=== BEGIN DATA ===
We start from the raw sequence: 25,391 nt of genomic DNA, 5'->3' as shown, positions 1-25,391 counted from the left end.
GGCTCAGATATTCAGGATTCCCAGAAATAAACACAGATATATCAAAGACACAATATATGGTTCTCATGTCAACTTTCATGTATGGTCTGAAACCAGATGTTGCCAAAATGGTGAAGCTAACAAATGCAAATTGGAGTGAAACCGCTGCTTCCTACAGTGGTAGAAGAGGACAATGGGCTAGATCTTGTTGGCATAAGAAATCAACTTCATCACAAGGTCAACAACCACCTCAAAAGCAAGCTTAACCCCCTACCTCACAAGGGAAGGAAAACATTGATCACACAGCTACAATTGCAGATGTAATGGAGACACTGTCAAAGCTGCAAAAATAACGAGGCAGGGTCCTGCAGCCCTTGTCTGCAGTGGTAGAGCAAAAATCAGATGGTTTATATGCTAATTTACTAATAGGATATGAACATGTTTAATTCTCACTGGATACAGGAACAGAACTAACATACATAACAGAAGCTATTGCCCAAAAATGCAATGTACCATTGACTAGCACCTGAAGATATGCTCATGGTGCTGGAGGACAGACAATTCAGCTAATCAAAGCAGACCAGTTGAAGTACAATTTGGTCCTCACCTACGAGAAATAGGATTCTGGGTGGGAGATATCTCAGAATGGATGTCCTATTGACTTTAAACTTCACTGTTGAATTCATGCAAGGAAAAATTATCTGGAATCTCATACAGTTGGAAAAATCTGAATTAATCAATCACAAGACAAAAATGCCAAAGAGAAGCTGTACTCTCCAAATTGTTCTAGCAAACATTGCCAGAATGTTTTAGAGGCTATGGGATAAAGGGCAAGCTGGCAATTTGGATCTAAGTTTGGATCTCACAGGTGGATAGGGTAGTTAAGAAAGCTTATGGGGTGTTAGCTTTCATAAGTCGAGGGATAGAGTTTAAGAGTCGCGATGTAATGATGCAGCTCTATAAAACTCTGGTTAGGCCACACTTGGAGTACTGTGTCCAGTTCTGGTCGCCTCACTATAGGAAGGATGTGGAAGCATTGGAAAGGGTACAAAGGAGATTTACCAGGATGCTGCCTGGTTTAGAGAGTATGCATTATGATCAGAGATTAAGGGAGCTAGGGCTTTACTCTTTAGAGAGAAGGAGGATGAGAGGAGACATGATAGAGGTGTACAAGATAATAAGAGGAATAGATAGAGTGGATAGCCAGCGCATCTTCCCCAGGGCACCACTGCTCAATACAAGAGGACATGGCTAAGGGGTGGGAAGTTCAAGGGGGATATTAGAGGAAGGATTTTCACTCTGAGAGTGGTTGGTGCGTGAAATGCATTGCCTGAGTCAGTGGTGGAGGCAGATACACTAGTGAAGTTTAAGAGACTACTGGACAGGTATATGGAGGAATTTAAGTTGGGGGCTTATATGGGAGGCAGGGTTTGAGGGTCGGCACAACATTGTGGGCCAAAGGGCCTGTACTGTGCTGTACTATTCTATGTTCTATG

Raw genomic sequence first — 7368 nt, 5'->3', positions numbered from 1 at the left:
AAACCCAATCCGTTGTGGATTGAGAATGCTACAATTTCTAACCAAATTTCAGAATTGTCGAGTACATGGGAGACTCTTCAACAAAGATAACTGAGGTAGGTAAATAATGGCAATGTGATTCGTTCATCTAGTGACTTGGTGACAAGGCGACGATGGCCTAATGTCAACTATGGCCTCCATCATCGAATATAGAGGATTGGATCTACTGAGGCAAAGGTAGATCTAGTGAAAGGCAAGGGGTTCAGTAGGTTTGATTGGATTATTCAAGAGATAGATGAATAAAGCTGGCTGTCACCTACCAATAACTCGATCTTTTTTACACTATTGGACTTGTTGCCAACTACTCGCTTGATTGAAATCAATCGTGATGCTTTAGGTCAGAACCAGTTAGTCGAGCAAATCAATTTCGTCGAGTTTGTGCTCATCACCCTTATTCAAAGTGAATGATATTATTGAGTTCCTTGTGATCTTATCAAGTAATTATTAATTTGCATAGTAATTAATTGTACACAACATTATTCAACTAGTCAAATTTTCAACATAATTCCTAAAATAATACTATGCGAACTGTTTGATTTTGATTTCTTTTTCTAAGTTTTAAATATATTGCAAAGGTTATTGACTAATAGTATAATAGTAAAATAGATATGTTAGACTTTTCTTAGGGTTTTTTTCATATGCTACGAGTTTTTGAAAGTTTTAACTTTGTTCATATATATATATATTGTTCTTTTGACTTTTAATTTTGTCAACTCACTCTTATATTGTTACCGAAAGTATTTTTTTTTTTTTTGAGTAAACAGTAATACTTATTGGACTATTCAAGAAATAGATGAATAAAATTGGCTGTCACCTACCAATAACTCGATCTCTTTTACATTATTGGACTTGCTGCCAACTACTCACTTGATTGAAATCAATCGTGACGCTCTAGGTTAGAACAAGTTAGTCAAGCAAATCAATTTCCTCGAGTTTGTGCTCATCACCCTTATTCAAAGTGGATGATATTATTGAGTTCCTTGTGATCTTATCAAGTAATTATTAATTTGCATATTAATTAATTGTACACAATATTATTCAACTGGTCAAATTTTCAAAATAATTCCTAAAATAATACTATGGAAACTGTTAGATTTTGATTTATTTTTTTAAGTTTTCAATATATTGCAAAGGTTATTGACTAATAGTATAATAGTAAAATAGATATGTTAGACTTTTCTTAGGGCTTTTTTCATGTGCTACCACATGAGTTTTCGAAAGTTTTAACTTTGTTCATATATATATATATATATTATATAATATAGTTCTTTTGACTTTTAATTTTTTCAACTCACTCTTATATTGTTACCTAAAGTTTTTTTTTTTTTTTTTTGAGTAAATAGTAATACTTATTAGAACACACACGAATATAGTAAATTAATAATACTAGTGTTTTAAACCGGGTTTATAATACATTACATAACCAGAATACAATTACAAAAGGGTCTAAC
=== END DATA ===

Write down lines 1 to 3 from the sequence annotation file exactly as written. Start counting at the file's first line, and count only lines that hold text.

We start from the raw sequence: 25,391 nt of genomic DNA, 5'->3' as shown, positions 1-25,391 counted from the left end.
GGCTCAGATATTCAGGATTCCCAGAAATAAACACAGATATATCAAAGACACAATATATGGTTCTCATGTCAACTTTCATGTATGGTCTGAAACCAGATGTTGCCAAAATGGTGAAGCTAACAAATGCAAATTGGAGTGAAACCGCTGCTTCCTACAGTGGTAGAAGAGGACAATGGGCTAGATCTTGTTGGCATAAGAAATCAACTTCATCACAAGGTCAACAACCACCTCAAAAGCAAGCTTAACCCCCTACCTCACAAGGGAAGGAAAACATTGATCACACAGCTACAATTGCAGATGTAATGGAGACACTGTCAAAGCTGCAAAAATAACGAGGCAGGGTCCTGCAGCCCTTGTCTGCAGTGGTAGAGCAAAAATCAGATGGTTTATATGCTAATTTACTAATAGGATATGAACATGTTTAATTCTCACTGGATACAGGAACAGAACTAACATACATAACAGAAGCTATTGCCCAAAAATGCAATGTACCATTGACTAGCACCTGAAGATATGCTCATGGTGCTGGAGGACAGACAATTCAGCTAATCAAAGCAGACCAGTTGAAGTACAATTTGGTCCTCACCTACGAGAAATAGGATTCTGGGTGGGAGATATCTCAGAATGGATGTCCTATTGACTTTAAACTTCACTGTTGAATTCATGCAAGGAAAAATTATCTGGAATCTCATACAGTTGGAAAAATCTGAATTAATCAATCACAAGACAAAAATGCCAAAGAGAAGCTGTACTCTCCAAATTGTTCTAGCAAACATTGCCAGAATGTTTTAGAGGCTATGGGATAAAGGGCAAGCTGGCAATTTGGATCTAAGTTTGGATCTCACAGGTGGATAGGGTAGTTAAGAAAGCTTATGGGGTGTTAGCTTTCATAAGTCGAGGGATAGAGTTTAAGAGTCGCGATGTAATGATGCAGCTCTATAAAACTCTGGTTAGGCCACACTTGGAGTACTGTGTCCAGTTCTGGTCGCCTCACTATAGGAAGGATGTGGAAGCATTGGAAAGGGTACAAAGGAGATTTACCAGGATGCTGCCTGGTTTAGAGAGTATGCATTATGATCAGAGATTAAGGGAGCTAGGGCTTTACTCTTTAGAGAGAAGGAGGATGAGAGGAGACATGATAGAGGTGTACAAGATAATAAGAGGAATAGATAGAGTGGATAGCCAGCGCATCTTCCCCAGGGCACCACTGCTCAATACAAGAGGACATGGCTAAGGGGTGGGAAGTTCAAGGGGGATATTAGAGGAAGGATTTTCACTCTGAGAGTGGTTGGTGCGTGAAATGCATTGCCTGAGTCAGTGGTGGAGGCAGATACACTAGTGAAGTTTAAGAGACTACTGGACAGGTATATGGAGGAATTTAAGTTGGGGGCTTATATGGGAGGCAGGGTTTGAGGGTCGGCACAACATTGTGGGCCAAAGGGCCTGTACTGTGCTGTACTATTCTATGTTCTATG

Raw genomic sequence first — 7368 nt, 5'->3', positions numbered from 1 at the left: